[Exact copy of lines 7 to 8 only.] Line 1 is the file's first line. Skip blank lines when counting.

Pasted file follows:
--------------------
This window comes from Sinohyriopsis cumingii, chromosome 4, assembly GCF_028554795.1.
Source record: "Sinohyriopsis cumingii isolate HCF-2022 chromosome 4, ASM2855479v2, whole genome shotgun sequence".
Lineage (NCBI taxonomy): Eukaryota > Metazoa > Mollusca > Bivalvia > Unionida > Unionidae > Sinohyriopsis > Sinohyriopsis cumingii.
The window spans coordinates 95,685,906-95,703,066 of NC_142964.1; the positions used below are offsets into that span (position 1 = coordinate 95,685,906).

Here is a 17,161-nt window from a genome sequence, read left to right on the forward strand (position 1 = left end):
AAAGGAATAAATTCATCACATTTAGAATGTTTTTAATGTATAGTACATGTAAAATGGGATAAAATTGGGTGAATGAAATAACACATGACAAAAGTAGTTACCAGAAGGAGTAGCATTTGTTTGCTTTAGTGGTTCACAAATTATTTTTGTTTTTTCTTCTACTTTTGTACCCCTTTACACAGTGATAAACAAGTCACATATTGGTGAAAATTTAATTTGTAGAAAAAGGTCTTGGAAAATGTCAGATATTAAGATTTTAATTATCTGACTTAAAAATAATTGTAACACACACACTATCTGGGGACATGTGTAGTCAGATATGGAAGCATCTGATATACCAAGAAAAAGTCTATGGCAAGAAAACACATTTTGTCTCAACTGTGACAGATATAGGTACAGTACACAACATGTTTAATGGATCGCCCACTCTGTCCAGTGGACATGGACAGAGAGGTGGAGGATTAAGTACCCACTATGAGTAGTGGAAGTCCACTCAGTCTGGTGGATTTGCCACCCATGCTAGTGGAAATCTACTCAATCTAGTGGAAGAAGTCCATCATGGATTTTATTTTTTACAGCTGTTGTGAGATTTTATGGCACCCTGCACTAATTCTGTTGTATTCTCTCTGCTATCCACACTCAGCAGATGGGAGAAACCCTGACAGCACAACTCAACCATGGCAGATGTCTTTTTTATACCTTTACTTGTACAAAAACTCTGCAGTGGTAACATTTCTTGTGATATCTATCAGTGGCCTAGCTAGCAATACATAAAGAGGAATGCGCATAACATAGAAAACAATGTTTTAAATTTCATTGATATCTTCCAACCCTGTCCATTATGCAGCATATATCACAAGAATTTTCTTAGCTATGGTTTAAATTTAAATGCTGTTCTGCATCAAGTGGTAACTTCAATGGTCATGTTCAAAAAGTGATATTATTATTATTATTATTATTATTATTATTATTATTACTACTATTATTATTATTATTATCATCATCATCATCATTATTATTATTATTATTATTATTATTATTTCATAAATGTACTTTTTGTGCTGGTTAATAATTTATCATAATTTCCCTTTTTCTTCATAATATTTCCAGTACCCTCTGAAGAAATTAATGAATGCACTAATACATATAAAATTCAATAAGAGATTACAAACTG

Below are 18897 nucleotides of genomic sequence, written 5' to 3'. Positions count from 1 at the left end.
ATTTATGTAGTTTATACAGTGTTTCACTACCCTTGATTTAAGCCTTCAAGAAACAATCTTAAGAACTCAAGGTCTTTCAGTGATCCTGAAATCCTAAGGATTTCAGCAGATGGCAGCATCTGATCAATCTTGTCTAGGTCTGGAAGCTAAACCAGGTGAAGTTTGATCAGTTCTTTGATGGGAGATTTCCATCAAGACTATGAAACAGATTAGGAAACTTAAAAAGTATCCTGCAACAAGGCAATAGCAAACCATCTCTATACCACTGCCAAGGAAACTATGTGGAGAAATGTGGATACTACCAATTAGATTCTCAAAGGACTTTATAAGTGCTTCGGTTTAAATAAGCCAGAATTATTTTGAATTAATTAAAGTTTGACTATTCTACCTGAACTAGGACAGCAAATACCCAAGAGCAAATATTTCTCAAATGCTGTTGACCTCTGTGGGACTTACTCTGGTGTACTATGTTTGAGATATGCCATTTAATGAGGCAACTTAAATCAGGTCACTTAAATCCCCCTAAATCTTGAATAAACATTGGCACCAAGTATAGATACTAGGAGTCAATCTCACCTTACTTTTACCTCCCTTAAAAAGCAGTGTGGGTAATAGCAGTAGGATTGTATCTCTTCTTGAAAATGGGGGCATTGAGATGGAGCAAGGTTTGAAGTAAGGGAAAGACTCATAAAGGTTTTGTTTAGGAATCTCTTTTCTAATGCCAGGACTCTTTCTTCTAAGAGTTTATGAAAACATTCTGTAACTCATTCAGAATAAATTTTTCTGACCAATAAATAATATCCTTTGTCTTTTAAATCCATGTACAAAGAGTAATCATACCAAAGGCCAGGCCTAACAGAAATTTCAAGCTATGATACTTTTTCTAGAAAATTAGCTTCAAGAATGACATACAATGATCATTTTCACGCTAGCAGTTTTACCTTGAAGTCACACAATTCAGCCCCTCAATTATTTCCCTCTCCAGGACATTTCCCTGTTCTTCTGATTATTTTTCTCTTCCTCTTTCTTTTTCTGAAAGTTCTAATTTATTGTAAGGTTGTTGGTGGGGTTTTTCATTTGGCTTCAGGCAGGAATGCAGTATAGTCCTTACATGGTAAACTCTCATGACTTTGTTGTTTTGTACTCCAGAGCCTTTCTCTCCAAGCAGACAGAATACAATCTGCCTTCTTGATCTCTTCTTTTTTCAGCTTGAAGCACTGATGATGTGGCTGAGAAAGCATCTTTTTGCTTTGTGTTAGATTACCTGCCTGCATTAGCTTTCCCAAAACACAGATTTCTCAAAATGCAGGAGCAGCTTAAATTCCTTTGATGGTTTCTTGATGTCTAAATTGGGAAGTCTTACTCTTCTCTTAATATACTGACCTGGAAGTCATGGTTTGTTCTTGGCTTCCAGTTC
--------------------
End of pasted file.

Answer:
Below are 18897 nucleotides of genomic sequence, written 5' to 3'. Positions count from 1 at the left end.
ATTTATGTAGTTTATACAGTGTTTCACTACCCTTGATTTAAGCCTTCAAGAAACAATCTTAAGAACTCAAGGTCTTTCAGTGATCCTGAAATCCTAAGGATTTCAGCAGATGGCAGCATCTGATCAATCTTGTCTAGGTCTGGAAGCTAAACCAGGTGAAGTTTGATCAGTTCTTTGATGGGAGATTTCCATCAAGACTATGAAACAGATTAGGAAACTTAAAAAGTATCCTGCAACAAGGCAATAGCAAACCATCTCTATACCACTGCCAAGGAAACTATGTGGAGAAATGTGGATACTACCAATTAGATTCTCAAAGGACTTTATAAGTGCTTCGGTTTAAATAAGCCAGAATTATTTTGAATTAATTAAAGTTTGACTATTCTACCTGAACTAGGACAGCAAATACCCAAGAGCAAATATTTCTCAAATGCTGTTGACCTCTGTGGGACTTACTCTGGTGTACTATGTTTGAGATATGCCATTTAATGAGGCAACTTAAATCAGGTCACTTAAATCCCCCTAAATCTTGAATAAACATTGGCACCAAGTATAGATACTAGGAGTCAATCTCACCTTACTTTTACCTCCCTTAAAAAGCAGTGTGGGTAATAGCAGTAGGATTGTATCTCTTCTTGAAAATGGGGGCATTGAGATGGAGCAAGGTTTGAAGTAAGGGAAAGACTCATAAAGGTTTTGTTTAGGAATCTCTTTTCTAATGCCAGGACTCTTTCTTCTAAGAGTTTATGAAAACATTCTGTAACTCATTCAGAATAAATTTTTCTGACCAATAAATAATATCCTTTGTCTTTTAAATCCATGTACAAAGAGTAATCATACCAAAGGCCAGGCCTAACAGAAATTTCAAGCTATGATACTTTTTCTAGAAAATTAGCTTCAAGAATGACATACAATGATCATTTTCACGCTAGCAGTTTTACCTTGAAGTCACACAATTCAGCCCCTCAATTATTTCCCTCTCCAGGACATTTCCCTGTTCTTCTGATTATTTTTCTCTTCCTCTTTCTTTTTCTGAAAGTTCTAATTTATTGTAAGGTTGTTGGTGGGGTTTTTCATTTGGCTTCAGGCAGGAATGCAGTATAGTCCTTACATGGTAAACTCTCATGACTTTGTTGTTTTGTACTCCAGAGCCTTTCTCTCCAAGCAGACAGAATACAATCTGCCTTCTTGATCTCTTCTTTTTTCAGCTTGAAGCACTGATGATGTGGCTGAGAAAGCATCTTTTTGCTTTGTGTTAGATTACCTGCCTGCATTAGCTTTCCCAAAACACAGATTTCTCAAAATGCAGGAGCAGCTTAAATTCCTTTGATGGTTTCTTGATGTCTAAATTGGGAAGTCTTACTCTTCTCTTAATATACTGACCTGGAAGTCATGGTTTGTTCTTGGCTTCCAGTTC